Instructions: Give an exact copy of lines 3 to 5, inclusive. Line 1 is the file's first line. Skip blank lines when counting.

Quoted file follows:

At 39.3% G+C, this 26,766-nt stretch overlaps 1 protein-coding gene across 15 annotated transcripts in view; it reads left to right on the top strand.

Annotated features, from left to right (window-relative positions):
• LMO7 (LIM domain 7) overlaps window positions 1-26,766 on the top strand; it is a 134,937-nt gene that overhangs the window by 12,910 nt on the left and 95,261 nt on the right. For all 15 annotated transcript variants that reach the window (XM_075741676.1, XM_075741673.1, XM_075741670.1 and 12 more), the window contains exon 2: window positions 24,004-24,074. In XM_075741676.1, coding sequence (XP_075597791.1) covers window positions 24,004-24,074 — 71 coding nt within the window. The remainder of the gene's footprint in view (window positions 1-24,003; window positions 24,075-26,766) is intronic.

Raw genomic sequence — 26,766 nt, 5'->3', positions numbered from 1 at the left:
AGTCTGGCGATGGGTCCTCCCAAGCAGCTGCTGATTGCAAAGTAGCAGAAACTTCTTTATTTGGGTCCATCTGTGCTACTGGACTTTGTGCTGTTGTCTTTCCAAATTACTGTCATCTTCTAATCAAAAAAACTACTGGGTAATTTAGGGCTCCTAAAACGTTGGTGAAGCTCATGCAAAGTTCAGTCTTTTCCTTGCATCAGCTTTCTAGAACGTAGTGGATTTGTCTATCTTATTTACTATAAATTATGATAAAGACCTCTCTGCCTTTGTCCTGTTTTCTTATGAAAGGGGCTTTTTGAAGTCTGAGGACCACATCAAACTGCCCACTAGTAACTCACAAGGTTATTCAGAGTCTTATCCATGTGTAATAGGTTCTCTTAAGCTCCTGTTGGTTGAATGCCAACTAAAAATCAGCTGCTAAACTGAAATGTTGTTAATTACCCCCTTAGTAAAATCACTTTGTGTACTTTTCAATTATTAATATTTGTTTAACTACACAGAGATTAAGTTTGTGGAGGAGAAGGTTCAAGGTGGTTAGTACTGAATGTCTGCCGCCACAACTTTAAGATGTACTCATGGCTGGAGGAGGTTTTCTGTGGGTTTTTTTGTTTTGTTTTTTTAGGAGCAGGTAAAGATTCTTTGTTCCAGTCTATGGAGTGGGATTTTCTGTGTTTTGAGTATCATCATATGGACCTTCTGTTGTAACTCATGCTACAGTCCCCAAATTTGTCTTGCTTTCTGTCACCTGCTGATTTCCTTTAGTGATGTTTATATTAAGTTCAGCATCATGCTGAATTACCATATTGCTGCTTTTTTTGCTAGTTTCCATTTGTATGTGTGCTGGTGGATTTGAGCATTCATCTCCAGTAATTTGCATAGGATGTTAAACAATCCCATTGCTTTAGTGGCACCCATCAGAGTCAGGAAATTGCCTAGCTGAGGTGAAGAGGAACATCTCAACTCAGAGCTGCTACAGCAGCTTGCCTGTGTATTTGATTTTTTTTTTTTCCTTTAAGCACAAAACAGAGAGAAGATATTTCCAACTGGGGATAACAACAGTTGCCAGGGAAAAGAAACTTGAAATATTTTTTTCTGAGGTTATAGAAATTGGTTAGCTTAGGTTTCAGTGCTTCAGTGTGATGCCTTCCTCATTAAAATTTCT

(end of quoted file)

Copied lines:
• LMO7 (LIM domain 7) overlaps window positions 1-26,766 on the top strand; it is a 134,937-nt gene that overhangs the window by 12,910 nt on the left and 95,261 nt on the right. For all 15 annotated transcript variants that reach the window (XM_075741676.1, XM_075741673.1, XM_075741670.1 and 12 more), the window contains exon 2: window positions 24,004-24,074. In XM_075741676.1, coding sequence (XP_075597791.1) covers window positions 24,004-24,074 — 71 coding nt within the window. The remainder of the gene's footprint in view (window positions 1-24,003; window positions 24,075-26,766) is intronic.

Raw genomic sequence — 26,766 nt, 5'->3', positions numbered from 1 at the left:
AGTCTGGCGATGGGTCCTCCCAAGCAGCTGCTGATTGCAAAGTAGCAGAAACTTCTTTATTTGGGTCCATCTGTGCTACTGGACTTTGTGCTGTTGTCTTTCCAAATTACTGTCATCTTCTAATCAAAAAAACTACTGGGTAATTTAGGGCTCCTAAAACGTTGGTGAAGCTCATGCAAAGTTCAGTCTTTTCCTTGCATCAGCTTTCTAGAACGTAGTGGATTTGTCTATCTTATTTACTATAAATTATGATAAAGACCTCTCTGCCTTTGTCCTGTTTTCTTATGAAAGGGGCTTTTTGAAGTCTGAGGACCACATCAAACTGCCCACTAGTAACTCACAAGGTTATTCAGAGTCTTATCCATGTGTAATAGGTTCTCTTAAGCTCCTGTTGGTTGAATGCCAACTAAAAATCAGCTGCTAAACTGAAATGTTGTTAATTACCCCCTTAGTAAAATCACTTTGTGTACTTTTCAATTATTAATATTTGTTTAACTACACAGAGATTAAGTTTGTGGAGGAGAAGGTTCAAGGTGGTTAGTACTGAATGTCTGCCGCCACAACTTTAAGATGTACTCATGGCTGGAGGAGGTTTTCTGTGGGTTTTTTTGTTTTGTTTTTTTAGGAGCAGGTAAAGATTCTTTGTTCCAGTCTATGGAGTGGGATTTTCTGTGTTTTGAGTATCATCATATGGACCTTCTGTTGTAACTCATGCTACAGTCCCCAAATTTGTCTTGCTTTCTGTCACCTGCTGATTTCCTTTAGTGATGTTTATATTAAGTTCAGCATCATGCTGAATTACCATATTGCTGCTTTTTTTGCTAGTTTCCATTTGTATGTGTGCTGGTGGATTTGAGCATTCATCTCCAGTAATTTGCATAGGATGTTAAACAATCCCATTGCTTTAGTGGCACCCATCAGAGTCAGGAAATTGCCTAGCTGAGGTGAAGAGGAACATCTCAACTCAGAGCTGCTACAGCAGCTTGCCTGTGTATTTGATTTTTTTTTTTTCCTTTAAGCACAAAACAGAGAGAAGATATTTCCAACTGGGGATAACAACAGTTGCCAGGGAAAAGAAACTTGAAATATTTTTTTCTGAGGTTATAGAAATTGGTTAGCTTAGGTTTCAGTGCTTCAGTGTGATGCCTTCCTCATTAAAATTTCT